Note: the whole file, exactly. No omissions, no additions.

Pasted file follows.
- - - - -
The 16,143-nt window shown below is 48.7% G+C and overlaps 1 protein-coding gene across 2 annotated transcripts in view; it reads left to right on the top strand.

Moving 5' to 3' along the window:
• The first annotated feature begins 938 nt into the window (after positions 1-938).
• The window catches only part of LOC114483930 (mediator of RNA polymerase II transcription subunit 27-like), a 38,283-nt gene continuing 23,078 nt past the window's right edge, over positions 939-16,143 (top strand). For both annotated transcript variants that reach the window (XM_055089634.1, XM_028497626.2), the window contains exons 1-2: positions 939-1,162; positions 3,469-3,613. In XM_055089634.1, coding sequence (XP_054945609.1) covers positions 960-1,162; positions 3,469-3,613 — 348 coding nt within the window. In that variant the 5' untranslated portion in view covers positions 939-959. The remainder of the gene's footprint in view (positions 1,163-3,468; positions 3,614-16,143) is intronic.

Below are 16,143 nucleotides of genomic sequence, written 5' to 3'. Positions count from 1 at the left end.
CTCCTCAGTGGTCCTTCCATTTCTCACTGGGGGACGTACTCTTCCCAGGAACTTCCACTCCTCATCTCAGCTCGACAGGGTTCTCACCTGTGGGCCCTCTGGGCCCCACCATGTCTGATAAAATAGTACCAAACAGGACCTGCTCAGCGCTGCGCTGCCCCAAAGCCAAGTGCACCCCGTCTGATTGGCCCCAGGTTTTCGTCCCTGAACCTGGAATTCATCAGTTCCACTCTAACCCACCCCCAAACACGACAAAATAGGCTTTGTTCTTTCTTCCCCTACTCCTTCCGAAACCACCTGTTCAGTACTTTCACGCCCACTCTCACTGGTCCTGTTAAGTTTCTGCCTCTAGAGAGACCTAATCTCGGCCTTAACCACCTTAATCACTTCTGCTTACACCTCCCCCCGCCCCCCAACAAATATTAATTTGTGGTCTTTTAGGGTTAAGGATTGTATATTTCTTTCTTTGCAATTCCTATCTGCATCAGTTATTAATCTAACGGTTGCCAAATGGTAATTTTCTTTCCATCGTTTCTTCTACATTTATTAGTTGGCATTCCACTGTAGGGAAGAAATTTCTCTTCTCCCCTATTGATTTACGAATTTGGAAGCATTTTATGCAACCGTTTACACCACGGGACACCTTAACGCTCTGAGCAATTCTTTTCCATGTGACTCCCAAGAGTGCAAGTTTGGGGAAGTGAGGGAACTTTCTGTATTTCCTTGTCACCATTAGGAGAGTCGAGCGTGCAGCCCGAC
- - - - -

The 16,143-nt window shown below is 48.7% G+C and overlaps 1 protein-coding gene across 2 annotated transcripts in view; it reads left to right on the top strand.

Moving 5' to 3' along the window:
• The first annotated feature begins 938 nt into the window (after positions 1-938).
• The window catches only part of LOC114483930 (mediator of RNA polymerase II transcription subunit 27-like), a 38,283-nt gene continuing 23,078 nt past the window's right edge, over positions 939-16,143 (top strand). For both annotated transcript variants that reach the window (XM_055089634.1, XM_028497626.2), the window contains exons 1-2: positions 939-1,162; positions 3,469-3,613. In XM_055089634.1, coding sequence (XP_054945609.1) covers positions 960-1,162; positions 3,469-3,613 — 348 coding nt within the window. In that variant the 5' untranslated portion in view covers positions 939-959. The remainder of the gene's footprint in view (positions 1,163-3,468; positions 3,614-16,143) is intronic.

Below are 16,143 nucleotides of genomic sequence, written 5' to 3'. Positions count from 1 at the left end.
CTCCTCAGTGGTCCTTCCATTTCTCACTGGGGGACGTACTCTTCCCAGGAACTTCCACTCCTCATCTCAGCTCGACAGGGTTCTCACCTGTGGGCCCTCTGGGCCCCACCATGTCTGATAAAATAGTACCAAACAGGACCTGCTCAGCGCTGCGCTGCCCCAAAGCCAAGTGCACCCCGTCTGATTGGCCCCAGGTTTTCGTCCCTGAACCTGGAATTCATCAGTTCCACTCTAACCCACCCCCAAACACGACAAAATAGGCTTTGTTCTTTCTTCCCCTACTCCTTCCGAAACCACCTGTTCAGTACTTTCACGCCCACTCTCACTGGTCCTGTTAAGTTTCTGCCTCTAGAGAGACCTAATCTCGGCCTTAACCACCTTAATCACTTCTGCTTACACCTCCCCCCGCCCCCCAACAAATATTAATTTGTGGTCTTTTAGGGTTAAGGATTGTATATTTCTTTCTTTGCAATTCCTATCTGCATCAGTTATTAATCTAACGGTTGCCAAATGGTAATTTTCTTTCCATCGTTTCTTCTACATTTATTAGTTGGCATTCCACTGTAGGGAAGAAATTTCTCTTCTCCCCTATTGATTTACGAATTTGGAAGCATTTTATGCAACCGTTTACACCACGGGACACCTTAACGCTCTGAGCAATTCTTTTCCATGTGACTCCCAAGAGTGCAAGTTTGGGGAAGTGAGGGAACTTTCTGTATTTCCTTGTCACCATTAGGAGAGTCGAGCGTGCAGCCCGAC